- The Washington Times - Thursday, September 8, 2011

NEW YORK — From a corner office on the 43rd floor at 2 World Financial Center in Lower Manhattan, Matthew Rosenstein and his colleagues at GlobeCast America have a view that is simply breathtaking.

On a clear day, you indeed can see forever.

Off to the right, the Statue of Liberty rises out of the Hudson River. To the left, you can see much of Manhattan. Straight ahead is the South Street Seaport, where Mr. Rosenstein lives.

Just below? Ground zero.

Today, 10 years after the terrorist attacks on the World Trade Center, ground zero is a jumble.

From the nearby World Financial Center, one can see ground zero and the cavities left in Lower Manhattan by the towers destroyed Sept. 11, 2001. Construction workers are making progress on 1 World Trade Center, the largest of four towers planned as part of the $18.7 billion ground zero project. (Andrew Harnick/The Washington Times)
From the nearby World Financial Center, one can see ground zero and ... more >

There are devastating reminders of what took place Sept. 11, 2001, the most prominent being the holes where the original towers once stood. There are signs of progress with construction and new towers starting to spring up. And there remains a stream of tourists, trying to get a glimpse of the place that changed forever on a similarly picturesque day a decade ago.

“I’m an optimist, and I do think this whole area is going to be a vibrant, exciting place to be in a few years,” said Mr. Rosenstein, 32, a native New Yorker. “Already there are more residents here than there were a few years ago. When all these buildings go up and they have tenants and there’s more commerce, it will be a good thing.

“All these things in the long term will be worth the wait. It is hard in the moment to appreciate what hasn’t come to pass.”

Mr. Rosenstein has no financial stake in anything that happens at the World Trade Center site. He’s merely a resident of and employee in Lower Manhattan who, like many New Yorkers, was deeply affected by what happened Sept. 11. He’s anxious to see the site come to life again while at the same time paying proper respect to the gravity of that day’s events.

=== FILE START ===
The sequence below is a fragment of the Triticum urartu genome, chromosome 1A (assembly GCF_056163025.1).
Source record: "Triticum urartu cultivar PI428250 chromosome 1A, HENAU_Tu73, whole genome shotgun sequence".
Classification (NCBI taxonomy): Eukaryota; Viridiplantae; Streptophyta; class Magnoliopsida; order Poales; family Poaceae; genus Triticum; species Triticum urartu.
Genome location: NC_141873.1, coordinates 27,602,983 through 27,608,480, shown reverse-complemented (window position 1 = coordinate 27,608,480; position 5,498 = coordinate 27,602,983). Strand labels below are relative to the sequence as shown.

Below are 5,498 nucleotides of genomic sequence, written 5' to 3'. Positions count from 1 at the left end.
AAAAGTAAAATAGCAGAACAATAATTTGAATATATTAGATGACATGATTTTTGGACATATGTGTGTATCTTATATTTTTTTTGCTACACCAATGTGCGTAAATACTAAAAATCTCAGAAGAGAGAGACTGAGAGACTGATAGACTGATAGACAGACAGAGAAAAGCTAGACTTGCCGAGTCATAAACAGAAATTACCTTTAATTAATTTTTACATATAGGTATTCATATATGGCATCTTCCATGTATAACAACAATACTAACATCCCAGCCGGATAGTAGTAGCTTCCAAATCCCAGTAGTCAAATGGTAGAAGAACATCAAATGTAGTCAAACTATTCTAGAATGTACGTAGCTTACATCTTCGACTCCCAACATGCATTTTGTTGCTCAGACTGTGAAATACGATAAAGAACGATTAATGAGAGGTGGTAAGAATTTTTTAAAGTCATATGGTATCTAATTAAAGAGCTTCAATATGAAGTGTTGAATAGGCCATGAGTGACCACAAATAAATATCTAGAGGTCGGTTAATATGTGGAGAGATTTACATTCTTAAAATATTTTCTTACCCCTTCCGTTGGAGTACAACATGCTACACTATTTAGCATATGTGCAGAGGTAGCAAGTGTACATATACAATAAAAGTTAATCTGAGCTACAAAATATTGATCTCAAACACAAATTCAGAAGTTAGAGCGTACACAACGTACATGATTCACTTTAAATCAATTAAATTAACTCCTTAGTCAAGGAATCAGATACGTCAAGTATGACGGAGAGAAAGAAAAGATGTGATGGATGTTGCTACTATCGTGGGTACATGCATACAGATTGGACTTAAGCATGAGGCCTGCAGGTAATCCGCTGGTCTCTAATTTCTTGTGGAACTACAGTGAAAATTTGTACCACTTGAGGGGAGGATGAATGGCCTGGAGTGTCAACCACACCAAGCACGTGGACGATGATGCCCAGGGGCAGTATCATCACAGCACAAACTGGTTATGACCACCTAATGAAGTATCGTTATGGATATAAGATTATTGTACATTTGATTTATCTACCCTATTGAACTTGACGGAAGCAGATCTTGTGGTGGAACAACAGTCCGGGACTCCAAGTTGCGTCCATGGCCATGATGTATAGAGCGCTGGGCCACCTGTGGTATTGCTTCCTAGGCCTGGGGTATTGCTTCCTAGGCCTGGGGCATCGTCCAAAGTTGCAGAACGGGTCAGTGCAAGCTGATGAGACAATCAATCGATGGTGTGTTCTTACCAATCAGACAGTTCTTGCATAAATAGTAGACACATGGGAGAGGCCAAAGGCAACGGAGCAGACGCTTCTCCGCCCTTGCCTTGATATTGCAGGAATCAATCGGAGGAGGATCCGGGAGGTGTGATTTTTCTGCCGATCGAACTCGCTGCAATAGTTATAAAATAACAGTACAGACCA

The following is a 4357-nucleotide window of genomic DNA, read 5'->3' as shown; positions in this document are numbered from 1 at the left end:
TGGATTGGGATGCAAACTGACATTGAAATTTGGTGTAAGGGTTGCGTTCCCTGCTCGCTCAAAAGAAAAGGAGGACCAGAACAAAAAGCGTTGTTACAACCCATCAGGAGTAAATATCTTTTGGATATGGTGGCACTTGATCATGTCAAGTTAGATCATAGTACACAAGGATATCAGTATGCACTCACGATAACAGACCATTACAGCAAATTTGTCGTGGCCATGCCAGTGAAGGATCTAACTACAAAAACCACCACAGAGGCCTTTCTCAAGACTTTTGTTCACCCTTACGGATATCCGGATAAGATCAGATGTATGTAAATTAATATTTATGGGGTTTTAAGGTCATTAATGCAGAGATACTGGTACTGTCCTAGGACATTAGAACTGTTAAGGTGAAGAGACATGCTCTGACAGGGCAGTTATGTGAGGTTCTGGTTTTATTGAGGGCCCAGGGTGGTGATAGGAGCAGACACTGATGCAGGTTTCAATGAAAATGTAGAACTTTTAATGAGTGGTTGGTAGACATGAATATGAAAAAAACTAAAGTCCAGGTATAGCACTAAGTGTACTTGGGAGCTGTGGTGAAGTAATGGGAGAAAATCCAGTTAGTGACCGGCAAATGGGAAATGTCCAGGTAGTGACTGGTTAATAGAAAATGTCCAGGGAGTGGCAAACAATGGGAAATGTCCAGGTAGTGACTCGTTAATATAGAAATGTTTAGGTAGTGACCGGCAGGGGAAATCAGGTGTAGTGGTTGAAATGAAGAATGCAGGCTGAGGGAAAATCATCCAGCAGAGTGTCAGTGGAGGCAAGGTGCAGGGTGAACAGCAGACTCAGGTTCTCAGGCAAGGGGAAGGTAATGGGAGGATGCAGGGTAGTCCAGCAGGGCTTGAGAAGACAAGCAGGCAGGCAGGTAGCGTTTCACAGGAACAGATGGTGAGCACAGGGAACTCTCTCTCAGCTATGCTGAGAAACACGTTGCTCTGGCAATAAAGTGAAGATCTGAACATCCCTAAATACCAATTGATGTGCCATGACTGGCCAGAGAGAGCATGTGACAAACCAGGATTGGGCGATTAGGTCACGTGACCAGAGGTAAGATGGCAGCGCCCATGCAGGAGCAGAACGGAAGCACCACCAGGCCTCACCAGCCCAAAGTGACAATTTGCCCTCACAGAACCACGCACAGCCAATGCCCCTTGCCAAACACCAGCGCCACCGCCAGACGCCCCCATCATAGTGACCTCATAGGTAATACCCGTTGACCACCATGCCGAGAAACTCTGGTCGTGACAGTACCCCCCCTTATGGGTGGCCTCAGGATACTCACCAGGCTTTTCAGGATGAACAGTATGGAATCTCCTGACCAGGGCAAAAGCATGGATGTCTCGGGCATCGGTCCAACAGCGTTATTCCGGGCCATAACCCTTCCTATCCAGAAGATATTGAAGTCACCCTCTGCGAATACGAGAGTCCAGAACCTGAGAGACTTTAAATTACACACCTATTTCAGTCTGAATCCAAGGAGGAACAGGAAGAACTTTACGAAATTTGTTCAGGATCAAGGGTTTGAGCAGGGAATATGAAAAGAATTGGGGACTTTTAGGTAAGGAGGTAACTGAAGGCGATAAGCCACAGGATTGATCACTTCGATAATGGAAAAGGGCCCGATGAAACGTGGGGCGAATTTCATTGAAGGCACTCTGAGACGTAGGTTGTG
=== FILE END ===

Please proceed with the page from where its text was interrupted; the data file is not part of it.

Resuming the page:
And while the project has taken a while to get going and won’t be completed for another five years, according to the plans, it looks like the new structures will do just that.

The view Mr. Rosenstein and colleagues enjoy can be shared by anyone with an Internet connection. Go to www.rebuildgroundzero.org — there’s a webcam in the corner office that Mr. Rosenstein helps maintain.

“We realized we had such a unique vantage point,” Mr. Rosenstein said. “There were visitors coming here every day who just wanted to see the view. A man who was working here thought it would be a good idea to share the view, not for any commercial purpose but just to share with the world the vantage point we have.”

The entire project, which is being handled by several different companies, will have an estimated $18.7 billion cost for construction and development. It will include four towers, on the perimeter of the site. The interior will feature the National September 11 Memorial & Museum.

Cavities left from the original towers have been filled in and will serve as memorials. There will be 30-foot waterfalls flowing into the cavities, and the names of those killed at the site will be listed around the pools.

“It does seem like a complete plan,” Mr. Rosenstein said. “It seems that they have thought of an ambitious plan. If they are able to get the commercial and residential tenants down here, it will be a vibrant area of activity.”

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